Finding a Gem in Your Backyard – Via Antonio Canova

I was born and raised in Rome, and the Spanish Steps Apartment has been in my family since the 1960’s. I thought I knew my little neighborhood. But it turns out, there are still hidden gems in my own backyard. It started with the 2010 Rick Steves Rome book, which we had purchased for our guests at the apartment. The book’s cover featured a magnificent golden colored house, studded with ancient statuary and architectural bits, on a charming cobblestone street. My wife Laura asked me if I knew where the street on the cover was located, and I had absolutely no idea. Trastevere? The twisty streets back behind Piazza Navona? The book didn’t say. My internet searches didn’t help either. We were stumped.

Then one day last fall I was coming back from running an errand near Piazza del Popolo, and I took a cut-through route I’d never taken before — in my own neighborhood. And there it was. Via Antonio Canova, named after Rome’s renowned neoclassical sculptor. The fabulous golden house was his home and studio.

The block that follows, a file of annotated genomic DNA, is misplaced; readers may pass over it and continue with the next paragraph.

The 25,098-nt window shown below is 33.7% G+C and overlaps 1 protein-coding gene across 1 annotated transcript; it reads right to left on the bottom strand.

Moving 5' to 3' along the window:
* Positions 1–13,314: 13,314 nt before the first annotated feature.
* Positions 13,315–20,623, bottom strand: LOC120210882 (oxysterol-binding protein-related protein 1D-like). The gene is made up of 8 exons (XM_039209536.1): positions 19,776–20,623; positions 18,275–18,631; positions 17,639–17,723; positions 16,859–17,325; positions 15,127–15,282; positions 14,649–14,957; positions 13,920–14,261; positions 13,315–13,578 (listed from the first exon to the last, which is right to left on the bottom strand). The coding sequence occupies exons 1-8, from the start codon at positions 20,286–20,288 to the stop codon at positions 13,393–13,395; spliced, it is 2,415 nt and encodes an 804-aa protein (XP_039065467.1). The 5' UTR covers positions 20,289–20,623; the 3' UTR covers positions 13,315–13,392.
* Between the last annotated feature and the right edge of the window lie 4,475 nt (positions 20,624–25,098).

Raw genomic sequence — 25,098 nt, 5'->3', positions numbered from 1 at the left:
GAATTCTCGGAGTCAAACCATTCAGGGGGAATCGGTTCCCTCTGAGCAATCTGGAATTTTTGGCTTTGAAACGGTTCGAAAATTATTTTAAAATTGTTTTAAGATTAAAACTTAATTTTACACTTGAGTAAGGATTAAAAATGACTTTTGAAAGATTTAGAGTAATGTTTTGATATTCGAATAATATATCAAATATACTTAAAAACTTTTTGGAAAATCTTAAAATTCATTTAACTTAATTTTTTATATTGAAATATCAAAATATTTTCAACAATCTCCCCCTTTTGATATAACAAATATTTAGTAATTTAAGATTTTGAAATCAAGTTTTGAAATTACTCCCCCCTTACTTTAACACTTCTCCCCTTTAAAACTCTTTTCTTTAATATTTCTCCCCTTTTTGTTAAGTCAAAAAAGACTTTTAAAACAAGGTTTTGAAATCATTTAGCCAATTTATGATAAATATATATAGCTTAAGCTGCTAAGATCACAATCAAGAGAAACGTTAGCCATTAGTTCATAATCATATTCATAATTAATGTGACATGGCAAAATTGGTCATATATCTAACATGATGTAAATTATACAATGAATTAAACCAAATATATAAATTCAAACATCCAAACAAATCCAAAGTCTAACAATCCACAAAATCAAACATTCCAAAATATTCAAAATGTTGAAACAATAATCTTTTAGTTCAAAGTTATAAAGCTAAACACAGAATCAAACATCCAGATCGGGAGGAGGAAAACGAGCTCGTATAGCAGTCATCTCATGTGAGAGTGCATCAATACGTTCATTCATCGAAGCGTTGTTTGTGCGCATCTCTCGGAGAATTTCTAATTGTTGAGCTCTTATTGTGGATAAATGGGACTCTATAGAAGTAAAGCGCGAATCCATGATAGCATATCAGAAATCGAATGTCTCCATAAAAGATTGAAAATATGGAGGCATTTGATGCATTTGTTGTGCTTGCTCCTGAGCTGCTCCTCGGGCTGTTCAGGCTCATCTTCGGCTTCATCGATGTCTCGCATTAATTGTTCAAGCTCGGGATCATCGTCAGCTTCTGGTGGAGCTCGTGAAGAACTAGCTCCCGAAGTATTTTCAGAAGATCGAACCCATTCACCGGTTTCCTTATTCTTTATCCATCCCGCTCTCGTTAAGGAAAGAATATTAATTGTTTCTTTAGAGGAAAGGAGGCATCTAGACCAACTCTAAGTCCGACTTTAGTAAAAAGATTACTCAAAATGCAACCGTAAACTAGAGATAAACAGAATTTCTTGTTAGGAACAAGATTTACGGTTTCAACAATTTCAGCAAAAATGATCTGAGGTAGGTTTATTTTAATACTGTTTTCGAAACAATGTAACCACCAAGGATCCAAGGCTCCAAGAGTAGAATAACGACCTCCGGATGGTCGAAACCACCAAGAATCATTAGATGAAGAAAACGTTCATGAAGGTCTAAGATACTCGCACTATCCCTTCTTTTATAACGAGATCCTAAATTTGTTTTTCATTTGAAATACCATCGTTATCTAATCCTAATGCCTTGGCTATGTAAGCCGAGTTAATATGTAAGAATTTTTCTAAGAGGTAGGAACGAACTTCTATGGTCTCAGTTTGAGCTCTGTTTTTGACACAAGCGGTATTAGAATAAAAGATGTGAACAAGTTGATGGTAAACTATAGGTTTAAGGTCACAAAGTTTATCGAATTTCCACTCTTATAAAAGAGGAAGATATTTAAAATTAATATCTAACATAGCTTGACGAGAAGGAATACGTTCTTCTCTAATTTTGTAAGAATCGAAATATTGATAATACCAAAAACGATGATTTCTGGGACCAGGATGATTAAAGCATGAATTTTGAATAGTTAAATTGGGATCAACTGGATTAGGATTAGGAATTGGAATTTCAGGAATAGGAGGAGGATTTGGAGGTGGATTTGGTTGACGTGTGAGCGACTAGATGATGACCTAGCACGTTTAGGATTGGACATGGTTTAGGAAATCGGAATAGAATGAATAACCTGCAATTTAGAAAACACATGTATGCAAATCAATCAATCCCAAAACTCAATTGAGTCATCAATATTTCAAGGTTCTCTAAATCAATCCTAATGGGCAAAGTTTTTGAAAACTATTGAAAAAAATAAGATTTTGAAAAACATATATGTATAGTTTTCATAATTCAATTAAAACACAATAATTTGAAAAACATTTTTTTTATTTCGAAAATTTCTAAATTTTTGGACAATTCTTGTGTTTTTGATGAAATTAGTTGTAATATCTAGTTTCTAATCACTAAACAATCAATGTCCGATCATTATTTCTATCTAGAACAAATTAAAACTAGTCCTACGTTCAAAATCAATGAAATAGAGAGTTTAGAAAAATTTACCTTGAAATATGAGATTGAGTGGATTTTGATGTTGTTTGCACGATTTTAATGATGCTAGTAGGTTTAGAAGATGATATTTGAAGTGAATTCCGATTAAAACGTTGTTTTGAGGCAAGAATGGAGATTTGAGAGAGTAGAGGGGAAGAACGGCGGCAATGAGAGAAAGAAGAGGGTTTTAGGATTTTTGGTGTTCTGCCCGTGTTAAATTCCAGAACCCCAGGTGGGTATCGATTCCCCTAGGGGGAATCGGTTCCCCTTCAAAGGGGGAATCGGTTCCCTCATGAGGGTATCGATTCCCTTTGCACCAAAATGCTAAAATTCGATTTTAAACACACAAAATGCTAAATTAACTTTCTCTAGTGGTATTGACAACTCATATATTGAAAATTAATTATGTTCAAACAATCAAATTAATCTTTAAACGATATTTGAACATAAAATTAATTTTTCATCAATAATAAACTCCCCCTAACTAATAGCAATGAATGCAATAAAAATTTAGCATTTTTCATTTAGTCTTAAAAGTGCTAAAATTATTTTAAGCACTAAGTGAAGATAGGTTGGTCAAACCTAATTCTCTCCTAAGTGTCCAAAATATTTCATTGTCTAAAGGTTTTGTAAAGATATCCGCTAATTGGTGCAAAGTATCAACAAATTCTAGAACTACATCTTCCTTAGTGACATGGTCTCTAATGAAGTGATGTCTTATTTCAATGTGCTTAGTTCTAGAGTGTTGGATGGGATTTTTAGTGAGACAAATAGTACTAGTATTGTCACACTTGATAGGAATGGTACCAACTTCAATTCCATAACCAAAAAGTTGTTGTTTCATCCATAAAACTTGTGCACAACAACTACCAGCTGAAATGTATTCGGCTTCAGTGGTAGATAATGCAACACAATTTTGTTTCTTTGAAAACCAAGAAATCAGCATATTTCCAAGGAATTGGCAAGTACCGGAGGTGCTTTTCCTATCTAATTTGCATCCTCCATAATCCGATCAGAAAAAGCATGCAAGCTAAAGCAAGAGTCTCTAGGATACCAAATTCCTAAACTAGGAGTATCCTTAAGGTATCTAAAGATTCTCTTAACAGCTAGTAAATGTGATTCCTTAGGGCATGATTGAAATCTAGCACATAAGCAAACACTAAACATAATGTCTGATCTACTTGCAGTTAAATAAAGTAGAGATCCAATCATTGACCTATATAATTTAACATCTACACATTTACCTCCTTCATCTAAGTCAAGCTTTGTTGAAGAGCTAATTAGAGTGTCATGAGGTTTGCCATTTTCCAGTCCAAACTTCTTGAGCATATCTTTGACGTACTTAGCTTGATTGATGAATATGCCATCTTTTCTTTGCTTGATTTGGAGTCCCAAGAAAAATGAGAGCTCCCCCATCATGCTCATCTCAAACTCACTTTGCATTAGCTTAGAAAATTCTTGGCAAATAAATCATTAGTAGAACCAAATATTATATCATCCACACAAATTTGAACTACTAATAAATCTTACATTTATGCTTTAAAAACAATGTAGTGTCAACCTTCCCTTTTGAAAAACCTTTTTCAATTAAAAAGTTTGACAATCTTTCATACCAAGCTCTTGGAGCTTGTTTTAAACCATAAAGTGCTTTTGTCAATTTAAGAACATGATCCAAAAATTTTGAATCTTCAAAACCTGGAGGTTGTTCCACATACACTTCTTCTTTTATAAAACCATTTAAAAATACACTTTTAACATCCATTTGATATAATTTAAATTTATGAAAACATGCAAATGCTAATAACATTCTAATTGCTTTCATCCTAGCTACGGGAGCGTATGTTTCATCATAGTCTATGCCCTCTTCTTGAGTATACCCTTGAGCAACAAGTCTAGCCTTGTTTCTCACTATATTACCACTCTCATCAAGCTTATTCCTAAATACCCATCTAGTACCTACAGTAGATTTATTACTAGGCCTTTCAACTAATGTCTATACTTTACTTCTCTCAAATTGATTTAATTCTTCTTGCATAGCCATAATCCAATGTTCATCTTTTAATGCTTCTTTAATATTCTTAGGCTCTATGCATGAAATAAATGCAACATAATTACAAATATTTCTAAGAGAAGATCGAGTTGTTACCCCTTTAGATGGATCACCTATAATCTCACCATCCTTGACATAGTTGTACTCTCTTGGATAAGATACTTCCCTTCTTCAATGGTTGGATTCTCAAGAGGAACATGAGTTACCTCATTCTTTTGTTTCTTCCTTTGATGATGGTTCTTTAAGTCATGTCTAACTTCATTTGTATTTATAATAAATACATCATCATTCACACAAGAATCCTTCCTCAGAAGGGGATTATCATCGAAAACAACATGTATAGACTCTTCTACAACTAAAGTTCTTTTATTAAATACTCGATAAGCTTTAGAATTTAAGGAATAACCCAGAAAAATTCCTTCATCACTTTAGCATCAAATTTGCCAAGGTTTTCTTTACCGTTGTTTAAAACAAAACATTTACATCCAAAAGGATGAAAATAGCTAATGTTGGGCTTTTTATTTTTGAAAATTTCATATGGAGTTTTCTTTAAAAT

The headless statue on the corner ...
The headless statue on the corner …
And another statue, this tome with a head but no feet...
And another statue, this tome with a head but no feet…

There’s also a plaque commemorating him.

Plaque about the sculptor Antonio Canova
Plaque about the sculptor Antonio Canova

And then, a little bit of cool street art at the end of the street, to remind me Rome is not stuck in the past but always changing.

Via Antonio street art
Via Antonio Canova street art by Emmeu

The moral of this story: there’s always something wonderful waiting to be discovered as you walk through the Eternal City!

P.S. If you’d like to see some of Canova’s works but can’t get over to Rome just now, there’s currently an exhibit, “Antonio Canova: The Last Seven Works,” at the Metropolitan Museum of Art in New York.

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